Michelle Kwan has proven to be as consistent in U.S. figure skating championships as she is inconsistent in the Olympics. Kwan might never win an Olympic gold medal -- she owns a silver and a bronze -- but she can take consolation in the fact her trophy case is fairly stuffed with gold medals from her nation's most prestigious event.
Tonight, Kwan proved to be both ordinary and remarkable. It wasn't surprising to the roaring crowd at American Airlines Center that she earned her seventh U.S. title by finishing first in the deciding free skate, but more striking was that she did it after having not competed for 10 weeks and with a performance so clean and relaxed she received one perfect 6.0 score for presentation.
Kwan topped Sarah Hughes, who literally sprinted into the arena about 12 minutes before her warmup but still moved up from third after Thursday's short program, and Sasha Cohen, who dropped from second to third after making several mistakes. Ann Patrice McDonough, who nailed seven triple jumps in a nearly flawless skate, finished fourth.
"The last two minutes, I just let it all go," Kwan said. "I just skated my heart out. Nothing was holding me back. All I can say is I felt so alive, being in the moment, in the zone."
The medal-winning trio -- which represented the United States at last year's Olympic Games -- earned a trip to the March world championships in Washington. Though all get a fresh start at that competition, this title gives Kwan a significant international boost, suggesting to the world's judges that her time away from the sport and post-Olympic reflection about her career haven't diminished her ability to compete at the highest levels of the sport.
Hughes, after all, won the gold medal at last year's Olympics. Cohen has been the international women's leader during the Grand Prix season, winning two events and finishing second in another.
Kwan, who finished third at last year's Games, had thought as much about retirement as competing in these championships last summer. But she decided she loved competition too much to give it up. Tonight, hitting six triple jumps -- she eliminated one planned triple toe -- and executing a relaxed, flowing and graceful program, she won technical marks that ranged from 5.7 to 5.8 and presentation marks between 5.8 and 5.9, with the one 6.0 -- the 28th of her career.
Kwan, 22, drew the most dynamic crowd response of the night. With each successful jump, the crowd responded with roars and Kwan's energy level seemed to rise correspondingly. By the time she finished, she was smiling and crying simultaneously.
"It's overwhelming sometimes," she said. "It's the moment you've prepared for so long. Everyday, you are hoping you can skate as well as I did out there."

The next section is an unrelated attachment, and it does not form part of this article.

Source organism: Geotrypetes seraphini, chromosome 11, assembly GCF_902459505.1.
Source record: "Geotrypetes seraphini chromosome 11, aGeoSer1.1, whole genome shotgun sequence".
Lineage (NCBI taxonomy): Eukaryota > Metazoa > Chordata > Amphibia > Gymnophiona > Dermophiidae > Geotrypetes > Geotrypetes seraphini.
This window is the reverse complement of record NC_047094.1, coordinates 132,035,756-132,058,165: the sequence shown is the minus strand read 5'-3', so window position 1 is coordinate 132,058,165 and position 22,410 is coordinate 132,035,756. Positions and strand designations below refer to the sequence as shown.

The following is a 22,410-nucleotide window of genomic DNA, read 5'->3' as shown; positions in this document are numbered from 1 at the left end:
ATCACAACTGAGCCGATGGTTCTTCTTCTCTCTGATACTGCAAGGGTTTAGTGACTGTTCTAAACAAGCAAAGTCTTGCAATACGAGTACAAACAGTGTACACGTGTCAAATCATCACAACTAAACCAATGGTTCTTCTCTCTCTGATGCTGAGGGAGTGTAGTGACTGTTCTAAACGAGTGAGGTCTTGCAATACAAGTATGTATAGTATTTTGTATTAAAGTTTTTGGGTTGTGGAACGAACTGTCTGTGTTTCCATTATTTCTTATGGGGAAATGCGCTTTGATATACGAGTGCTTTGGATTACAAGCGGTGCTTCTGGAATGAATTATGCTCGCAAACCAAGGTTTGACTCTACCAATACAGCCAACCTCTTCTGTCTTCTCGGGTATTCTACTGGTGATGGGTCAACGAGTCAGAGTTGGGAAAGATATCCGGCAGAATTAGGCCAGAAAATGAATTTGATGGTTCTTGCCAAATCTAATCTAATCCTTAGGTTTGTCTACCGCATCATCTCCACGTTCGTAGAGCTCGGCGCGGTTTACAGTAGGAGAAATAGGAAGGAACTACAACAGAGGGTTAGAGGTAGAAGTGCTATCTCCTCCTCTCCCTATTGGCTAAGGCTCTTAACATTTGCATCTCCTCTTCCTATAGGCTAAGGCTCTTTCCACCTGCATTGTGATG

Hughes could face her skate with similar satisfaction, even if the result wasn't quite as she would have wished. For Hughes, tonight was about making the world team and launching herself into that event. This was her first major competition since last year's Olympic Games. She had begun the skating season with a knee injury that caused her to drop out of all of her Grand Prix events.
She also began the night in third place -- and she and her coach, Robin Wagner, misgauged the time of the event. They were seen running down an arena corridor minutes before Hughes's warmup.
"I left a little late," Wagner said.
"A little?" said Hughes, laughing.
Skating last among the top skaters, Hughes hit five triple jumps instead of a planned six, but her program to La Bayadere by Minkus otherwise went without a hitch. Hughes started with a somewhat hesitant double axel and triple lutz-double toe combination, but she warmed up to the routine, and the crowd, as her choreography unfurled. By the time she landed her last triple, a triple toe, she broke into a broad smile that she carried to the finish line.
"I definitely feel great to be back in competition, getting my feet back under me," Hughes said. "I'm happy the week is done and I'm also happy with what I put out there."
Cohen, 18, perhaps, carried the weightiest expectations coming into this competition given her full-throttle progress since last year's Games. She moved her family from California to Connecticut to train with esteemed coach Tatiana Tarasova. She won Skate Canada and Trophee Lalique. She came into this event more resolute and determined, it seemed, than Kwan and Hughes, both of whom seemed to step with more uncertainty given their unusual fall seasons.
Yet Cohen, as she did last year at the Olympics to fall from third to fourth place, made errors. She fell attempting a triple toe and landed awkwardly attempting a double axel. She two-footed another triple.
"I had a good strong first half," she said. "I was kind of disappointed with the end."